Man Kept Mother's Body in Living Room for Weeks After Her Death—Police

A man stored his mother's body in the living room of a Texas home for weeks after she died, according to police.

Police in Van Zandt County, just southeast of Dallas, carried out an investigation at a home in the 600 block of County Road 3828 on February 14, after a friend of the woman living there became concerned they had not heard from her.

According to ABC affiliate KLTV, Sheriff Joe Carter said a deputy spoke with Douglas Dean Kilburn, 49, who said his mother had left the area and did not want to be bothered.

Carter told the network on Tuesday, February 20: "Something didn't sit right with the deputy, so he went back yesterday."

A mugshot of Douglas Dean Kilburn
A mugshot of Douglas Dean Kilburn. Kilburn allegedly kept his mother's dead body for weeks. Police handout

When the deputy returned to the home, he questioned Kilburn about the whereabouts of his mother.

Kilburn is alleged to have admitted his mother was dead and was inside a carpet wrapped in duct tape in the property's living room.

He then explained his mother had died around February 1, and he kept her in the home so he could continue to visit her.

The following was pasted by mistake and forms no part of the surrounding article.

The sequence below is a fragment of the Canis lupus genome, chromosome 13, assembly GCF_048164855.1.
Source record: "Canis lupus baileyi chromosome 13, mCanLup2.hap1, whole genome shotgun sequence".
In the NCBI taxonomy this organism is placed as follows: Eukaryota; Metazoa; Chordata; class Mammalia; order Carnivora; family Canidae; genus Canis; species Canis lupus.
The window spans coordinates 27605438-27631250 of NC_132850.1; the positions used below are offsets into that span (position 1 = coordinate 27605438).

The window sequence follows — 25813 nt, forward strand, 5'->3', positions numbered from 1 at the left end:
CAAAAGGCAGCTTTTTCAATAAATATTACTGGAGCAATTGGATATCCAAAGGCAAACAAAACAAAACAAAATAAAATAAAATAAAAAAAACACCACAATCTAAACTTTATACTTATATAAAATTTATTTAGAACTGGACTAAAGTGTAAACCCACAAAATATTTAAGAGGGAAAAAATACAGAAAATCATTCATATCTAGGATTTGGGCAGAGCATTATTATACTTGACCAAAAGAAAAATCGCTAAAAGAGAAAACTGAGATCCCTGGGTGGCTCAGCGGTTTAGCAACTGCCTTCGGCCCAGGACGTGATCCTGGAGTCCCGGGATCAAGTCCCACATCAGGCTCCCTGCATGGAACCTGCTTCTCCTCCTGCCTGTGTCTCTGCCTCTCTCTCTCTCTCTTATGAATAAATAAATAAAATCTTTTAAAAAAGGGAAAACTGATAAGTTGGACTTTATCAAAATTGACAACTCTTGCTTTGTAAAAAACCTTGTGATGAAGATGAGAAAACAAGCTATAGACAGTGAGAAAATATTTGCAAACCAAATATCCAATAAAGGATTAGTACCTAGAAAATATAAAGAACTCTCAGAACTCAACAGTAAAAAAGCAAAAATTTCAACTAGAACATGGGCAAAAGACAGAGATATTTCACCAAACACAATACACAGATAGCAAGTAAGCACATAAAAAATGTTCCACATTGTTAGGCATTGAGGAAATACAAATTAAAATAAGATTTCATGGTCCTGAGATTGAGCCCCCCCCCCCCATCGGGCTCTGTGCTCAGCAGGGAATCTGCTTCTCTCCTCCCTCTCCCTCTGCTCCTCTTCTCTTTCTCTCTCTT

Newsweek found Kilburn had been charged with abuse of a corpse and was being held in the Van Zandt County Detention Center on a $50,000 bond.

Under Texas law, abuse of a corpse is committed when a person, without legal authority, knowingly does the following:

  • Disinters, disturbs, damages, dissects, in whole or in part, carries away, or treats in an offensive manner a human corpse;
  • Conceals a human corpse knowing it to be illegally disinterred;
  • Sells or buys a human corpse or in any way traffics in a human corpse;
  • Transmits or conveys, or procures to be transmitted or conveyed, a human corpse to a place outside the state; or
  • Vandalizes, damages, or treats in an offensive manner the space in which a human corpse has been interred or otherwise permanently laid to rest.

According to Texas attorney Paul Saputo, abuse of a corpse had been a Class A misdemeanor until September 1, 2017.

On his website, Saputo explained: "However, with the passage of S.B. 524, 85th Legislature, effective September 1, 2017, a conviction for Abuse of Corpse is by default a state jail felony, unless the offense was a conviction under subsection (a)(5)."

Sheriff Carter said an autopsy would be carried out on Wednesday (February 22) and said Kilburn could be charged again if it is learned the death was a homicide.

Newsweek has contacted the Van Zandt County Sheriff's Office for comment.